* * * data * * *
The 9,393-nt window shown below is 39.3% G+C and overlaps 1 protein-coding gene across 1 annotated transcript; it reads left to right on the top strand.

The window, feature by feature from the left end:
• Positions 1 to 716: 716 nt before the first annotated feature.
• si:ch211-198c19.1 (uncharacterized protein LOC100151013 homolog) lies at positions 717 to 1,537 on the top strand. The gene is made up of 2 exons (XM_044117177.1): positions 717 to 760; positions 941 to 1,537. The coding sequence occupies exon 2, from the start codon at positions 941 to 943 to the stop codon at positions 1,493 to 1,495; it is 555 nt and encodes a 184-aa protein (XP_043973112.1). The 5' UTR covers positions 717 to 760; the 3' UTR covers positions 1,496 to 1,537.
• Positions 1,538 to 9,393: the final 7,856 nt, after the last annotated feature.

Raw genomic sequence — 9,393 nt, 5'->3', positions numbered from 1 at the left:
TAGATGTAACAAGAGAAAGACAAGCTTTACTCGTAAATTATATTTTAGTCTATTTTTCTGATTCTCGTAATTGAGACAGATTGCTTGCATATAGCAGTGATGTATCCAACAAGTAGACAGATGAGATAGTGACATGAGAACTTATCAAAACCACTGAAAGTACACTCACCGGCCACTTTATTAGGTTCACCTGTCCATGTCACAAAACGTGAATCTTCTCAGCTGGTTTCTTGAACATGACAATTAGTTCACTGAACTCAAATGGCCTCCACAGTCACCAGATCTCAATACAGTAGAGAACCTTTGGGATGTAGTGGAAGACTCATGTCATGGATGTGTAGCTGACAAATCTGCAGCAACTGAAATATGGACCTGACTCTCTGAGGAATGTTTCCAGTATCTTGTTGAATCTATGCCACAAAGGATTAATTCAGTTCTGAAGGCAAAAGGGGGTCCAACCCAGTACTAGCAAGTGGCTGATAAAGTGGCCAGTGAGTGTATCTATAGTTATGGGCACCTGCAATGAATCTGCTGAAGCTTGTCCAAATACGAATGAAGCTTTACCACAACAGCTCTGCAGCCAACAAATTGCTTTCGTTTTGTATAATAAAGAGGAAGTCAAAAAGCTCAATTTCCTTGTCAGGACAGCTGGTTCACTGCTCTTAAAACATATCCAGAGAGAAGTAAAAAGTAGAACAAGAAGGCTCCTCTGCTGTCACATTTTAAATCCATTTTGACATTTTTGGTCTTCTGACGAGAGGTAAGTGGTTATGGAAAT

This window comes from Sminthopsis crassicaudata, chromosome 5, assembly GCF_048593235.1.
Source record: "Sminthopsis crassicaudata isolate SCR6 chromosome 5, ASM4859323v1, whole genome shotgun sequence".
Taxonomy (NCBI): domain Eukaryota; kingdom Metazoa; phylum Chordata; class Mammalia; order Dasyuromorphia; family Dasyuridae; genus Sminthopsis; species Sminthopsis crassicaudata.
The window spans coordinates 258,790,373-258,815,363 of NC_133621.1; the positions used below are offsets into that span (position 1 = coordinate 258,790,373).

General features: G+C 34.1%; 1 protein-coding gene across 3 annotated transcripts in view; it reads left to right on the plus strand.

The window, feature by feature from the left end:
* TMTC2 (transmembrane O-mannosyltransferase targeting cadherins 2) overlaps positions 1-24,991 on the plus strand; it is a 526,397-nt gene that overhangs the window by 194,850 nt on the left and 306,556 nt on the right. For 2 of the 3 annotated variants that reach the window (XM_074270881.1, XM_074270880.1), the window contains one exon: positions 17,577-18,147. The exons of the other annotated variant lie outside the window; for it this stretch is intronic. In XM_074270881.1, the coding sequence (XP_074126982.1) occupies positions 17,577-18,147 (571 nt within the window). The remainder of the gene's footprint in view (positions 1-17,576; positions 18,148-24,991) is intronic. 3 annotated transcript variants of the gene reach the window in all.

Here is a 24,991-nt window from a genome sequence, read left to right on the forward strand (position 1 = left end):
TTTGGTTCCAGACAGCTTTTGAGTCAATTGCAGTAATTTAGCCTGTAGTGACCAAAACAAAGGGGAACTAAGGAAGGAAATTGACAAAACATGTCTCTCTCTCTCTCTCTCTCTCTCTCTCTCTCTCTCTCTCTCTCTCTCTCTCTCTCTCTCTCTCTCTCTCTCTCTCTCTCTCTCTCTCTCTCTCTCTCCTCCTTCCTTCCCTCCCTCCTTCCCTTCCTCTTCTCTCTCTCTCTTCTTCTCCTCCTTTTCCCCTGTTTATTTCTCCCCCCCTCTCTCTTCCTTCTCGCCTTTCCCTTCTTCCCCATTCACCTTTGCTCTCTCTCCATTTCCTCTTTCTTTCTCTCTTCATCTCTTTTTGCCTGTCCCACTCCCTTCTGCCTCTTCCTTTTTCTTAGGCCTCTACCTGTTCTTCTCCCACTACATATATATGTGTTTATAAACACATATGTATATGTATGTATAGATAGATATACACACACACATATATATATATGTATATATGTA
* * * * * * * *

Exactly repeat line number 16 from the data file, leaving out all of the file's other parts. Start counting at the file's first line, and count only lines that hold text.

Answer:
TTTGGTTCCAGACAGCTTTTGAGTCAATTGCAGTAATTTAGCCTGTAGTGACCAAAACAAAGGGGAACTAAGGAAGGAAATTGACAAAACATGTCTCTCTCTCTCTCTCTCTCTCTCTCTCTCTCTCTCTCTCTCTCTCTCTCTCTCTCTCTCTCTCTCTCTCTCTCTCTCTCTCTCTCTCTCTCTCTCTCCTCCTTCCTTCCCTCCCTCCTTCCCTTCCTCTTCTCTCTCTCTCTTCTTCTCCTCCTTTTCCCCTGTTTATTTCTCCCCCCCTCTCTCTTCCTTCTCGCCTTTCCCTTCTTCCCCATTCACCTTTGCTCTCTCTCCATTTCCTCTTTCTTTCTCTCTTCATCTCTTTTTGCCTGTCCCACTCCCTTCTGCCTCTTCCTTTTTCTTAGGCCTCTACCTGTTCTTCTCCCACTACATATATATGTGTTTATAAACACATATGTATATGTATGTATAGATAGATATACACACACACATATATATATATGTATATATGTA